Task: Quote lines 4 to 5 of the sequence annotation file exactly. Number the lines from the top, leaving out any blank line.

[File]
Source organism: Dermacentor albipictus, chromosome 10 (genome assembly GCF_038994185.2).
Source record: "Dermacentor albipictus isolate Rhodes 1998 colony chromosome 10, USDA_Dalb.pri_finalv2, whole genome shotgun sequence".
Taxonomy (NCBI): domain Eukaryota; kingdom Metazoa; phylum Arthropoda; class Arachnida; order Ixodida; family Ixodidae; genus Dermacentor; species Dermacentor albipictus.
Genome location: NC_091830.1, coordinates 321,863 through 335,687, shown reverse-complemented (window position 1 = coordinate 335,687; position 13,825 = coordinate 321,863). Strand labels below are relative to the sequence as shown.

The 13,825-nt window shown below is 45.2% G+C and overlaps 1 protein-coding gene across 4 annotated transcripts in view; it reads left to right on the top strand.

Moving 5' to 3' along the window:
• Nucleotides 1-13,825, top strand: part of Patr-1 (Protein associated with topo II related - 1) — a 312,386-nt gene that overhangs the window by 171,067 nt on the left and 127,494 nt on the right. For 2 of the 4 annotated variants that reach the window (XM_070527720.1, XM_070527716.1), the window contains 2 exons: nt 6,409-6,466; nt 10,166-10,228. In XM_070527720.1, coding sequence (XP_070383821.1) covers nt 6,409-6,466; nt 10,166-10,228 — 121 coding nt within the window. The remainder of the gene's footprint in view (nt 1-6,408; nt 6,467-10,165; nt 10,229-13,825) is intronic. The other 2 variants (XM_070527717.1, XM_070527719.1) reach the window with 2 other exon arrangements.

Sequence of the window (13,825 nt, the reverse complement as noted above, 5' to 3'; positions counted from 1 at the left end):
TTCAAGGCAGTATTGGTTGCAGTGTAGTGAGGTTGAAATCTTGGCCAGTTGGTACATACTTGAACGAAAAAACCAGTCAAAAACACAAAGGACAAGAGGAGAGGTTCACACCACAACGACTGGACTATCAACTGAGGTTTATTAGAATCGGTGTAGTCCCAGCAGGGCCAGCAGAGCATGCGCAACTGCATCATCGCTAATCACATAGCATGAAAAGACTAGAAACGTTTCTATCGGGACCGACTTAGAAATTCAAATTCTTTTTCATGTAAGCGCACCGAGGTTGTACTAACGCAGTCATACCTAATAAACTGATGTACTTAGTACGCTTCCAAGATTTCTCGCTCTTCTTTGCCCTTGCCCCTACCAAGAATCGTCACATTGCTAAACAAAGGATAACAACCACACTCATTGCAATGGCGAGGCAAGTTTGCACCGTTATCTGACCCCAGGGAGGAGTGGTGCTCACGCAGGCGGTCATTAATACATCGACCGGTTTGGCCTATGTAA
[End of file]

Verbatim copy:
Genome location: NC_091830.1, coordinates 321,863 through 335,687, shown reverse-complemented (window position 1 = coordinate 335,687; position 13,825 = coordinate 321,863). Strand labels below are relative to the sequence as shown.

The 13,825-nt window shown below is 45.2% G+C and overlaps 1 protein-coding gene across 4 annotated transcripts in view; it reads left to right on the top strand.